NEW YORK - After a customer backlash, Verizon Wireless on Friday dropped a plan to start charging $2 for every payment subscribers make over the phone or online with their credit or debit cards.

In a statement on its website Friday, the company said "customer feedback" prompted the decision to drop the "convenience fee" it wanted to introduce on Jan. 15.

The FCC had already announced that it would be looking into the proposed fee.

"On behalf of American consumers, we're concerned about Verizon's actions and are looking into the matter," an FCC official said in an e-mailed statement only minutes before news broke of the plan to abandon the proposed fee.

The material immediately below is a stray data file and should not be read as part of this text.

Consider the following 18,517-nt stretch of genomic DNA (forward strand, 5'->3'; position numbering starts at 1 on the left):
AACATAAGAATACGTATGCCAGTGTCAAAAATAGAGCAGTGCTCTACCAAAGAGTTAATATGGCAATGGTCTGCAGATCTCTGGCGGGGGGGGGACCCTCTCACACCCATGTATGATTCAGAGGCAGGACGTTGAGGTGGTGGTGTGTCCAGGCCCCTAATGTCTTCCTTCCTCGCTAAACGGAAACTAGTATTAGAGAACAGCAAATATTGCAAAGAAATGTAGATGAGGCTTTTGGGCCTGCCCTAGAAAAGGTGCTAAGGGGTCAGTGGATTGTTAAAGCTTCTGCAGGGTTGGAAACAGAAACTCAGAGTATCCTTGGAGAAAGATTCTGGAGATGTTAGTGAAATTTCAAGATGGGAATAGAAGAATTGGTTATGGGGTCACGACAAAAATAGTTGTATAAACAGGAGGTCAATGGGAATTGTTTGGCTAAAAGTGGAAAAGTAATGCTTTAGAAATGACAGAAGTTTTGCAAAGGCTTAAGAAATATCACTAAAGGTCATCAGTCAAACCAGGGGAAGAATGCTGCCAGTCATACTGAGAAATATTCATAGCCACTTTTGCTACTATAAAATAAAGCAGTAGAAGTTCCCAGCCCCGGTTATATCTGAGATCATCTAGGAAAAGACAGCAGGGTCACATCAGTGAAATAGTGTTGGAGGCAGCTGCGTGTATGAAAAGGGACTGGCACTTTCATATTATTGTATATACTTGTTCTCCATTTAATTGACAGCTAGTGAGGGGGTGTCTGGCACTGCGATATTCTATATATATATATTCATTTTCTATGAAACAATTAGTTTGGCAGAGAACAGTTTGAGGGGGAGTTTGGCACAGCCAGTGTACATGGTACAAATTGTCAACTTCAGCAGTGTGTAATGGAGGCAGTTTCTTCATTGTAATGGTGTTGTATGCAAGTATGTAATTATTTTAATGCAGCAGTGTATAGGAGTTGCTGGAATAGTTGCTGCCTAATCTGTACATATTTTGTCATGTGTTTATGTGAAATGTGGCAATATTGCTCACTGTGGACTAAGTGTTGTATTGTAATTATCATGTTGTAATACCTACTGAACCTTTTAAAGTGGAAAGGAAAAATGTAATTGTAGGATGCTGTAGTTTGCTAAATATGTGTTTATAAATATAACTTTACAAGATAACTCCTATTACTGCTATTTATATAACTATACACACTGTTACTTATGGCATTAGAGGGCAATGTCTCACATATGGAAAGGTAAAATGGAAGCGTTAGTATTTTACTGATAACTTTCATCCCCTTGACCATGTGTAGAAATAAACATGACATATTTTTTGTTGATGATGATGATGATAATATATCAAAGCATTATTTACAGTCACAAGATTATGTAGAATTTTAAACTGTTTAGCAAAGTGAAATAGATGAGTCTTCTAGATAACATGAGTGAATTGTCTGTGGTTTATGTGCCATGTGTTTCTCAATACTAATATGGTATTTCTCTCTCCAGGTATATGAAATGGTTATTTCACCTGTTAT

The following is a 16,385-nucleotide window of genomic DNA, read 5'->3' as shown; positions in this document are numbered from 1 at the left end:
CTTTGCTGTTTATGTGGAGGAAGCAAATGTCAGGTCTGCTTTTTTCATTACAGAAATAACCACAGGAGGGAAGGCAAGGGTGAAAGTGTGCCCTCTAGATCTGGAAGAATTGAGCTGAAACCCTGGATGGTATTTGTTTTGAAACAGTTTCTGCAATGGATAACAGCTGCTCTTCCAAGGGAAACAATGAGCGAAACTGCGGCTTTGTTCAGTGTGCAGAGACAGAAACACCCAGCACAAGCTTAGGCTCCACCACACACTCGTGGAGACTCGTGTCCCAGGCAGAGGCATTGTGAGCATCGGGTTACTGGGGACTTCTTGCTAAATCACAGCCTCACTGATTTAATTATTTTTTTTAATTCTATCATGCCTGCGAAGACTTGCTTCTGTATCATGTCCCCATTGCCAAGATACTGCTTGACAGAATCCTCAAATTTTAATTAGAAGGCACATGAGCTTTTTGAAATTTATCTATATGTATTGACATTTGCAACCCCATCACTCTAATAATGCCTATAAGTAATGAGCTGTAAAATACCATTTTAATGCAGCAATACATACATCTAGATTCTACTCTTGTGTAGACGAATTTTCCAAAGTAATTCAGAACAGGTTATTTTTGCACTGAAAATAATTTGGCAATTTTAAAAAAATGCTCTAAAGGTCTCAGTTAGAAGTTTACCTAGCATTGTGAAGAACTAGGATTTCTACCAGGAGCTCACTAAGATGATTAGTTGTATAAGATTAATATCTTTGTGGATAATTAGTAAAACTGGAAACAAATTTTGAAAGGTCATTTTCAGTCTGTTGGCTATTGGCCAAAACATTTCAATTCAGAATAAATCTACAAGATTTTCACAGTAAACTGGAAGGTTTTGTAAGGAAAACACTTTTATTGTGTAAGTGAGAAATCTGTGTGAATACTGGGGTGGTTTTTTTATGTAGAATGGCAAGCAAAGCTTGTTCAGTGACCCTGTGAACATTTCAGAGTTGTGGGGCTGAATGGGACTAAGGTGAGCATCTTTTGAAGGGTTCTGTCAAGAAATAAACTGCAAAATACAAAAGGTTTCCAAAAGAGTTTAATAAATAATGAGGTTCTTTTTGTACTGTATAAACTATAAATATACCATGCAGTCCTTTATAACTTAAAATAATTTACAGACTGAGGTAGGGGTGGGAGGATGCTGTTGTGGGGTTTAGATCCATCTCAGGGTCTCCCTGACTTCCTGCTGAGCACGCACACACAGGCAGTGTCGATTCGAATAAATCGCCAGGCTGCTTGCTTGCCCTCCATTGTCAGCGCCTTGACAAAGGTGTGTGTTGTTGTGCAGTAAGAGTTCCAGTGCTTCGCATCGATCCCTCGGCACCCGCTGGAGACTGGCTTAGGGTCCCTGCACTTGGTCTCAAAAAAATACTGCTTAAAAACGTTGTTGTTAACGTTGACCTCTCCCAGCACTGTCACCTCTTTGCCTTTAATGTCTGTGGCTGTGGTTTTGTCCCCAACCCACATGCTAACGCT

Verizon wanted to steer people to electronic check payments, which are cheaper, and automatic credit card payments, which are more reliable.

A petition on Change.org against the fees had gathered more than 57,000 names by Friday afternoon, a day after Verizon, the country's largest cellphone company, announced the fees.

Payment processors for power companies usually charge "convenience fees" of up to $5 for every payment made by phone or online, but cellphone companies haven't taken the step yet. The furor against Verizon hints that they may have to wait further.

Verizon Wireless serves 91 million phones and other devices on accounts that pay the company directly, and more who pay indirectly through other companies. It's a joint venture of Verizon Communications Inc. of New York and Vodafone Group PLC of Britain.

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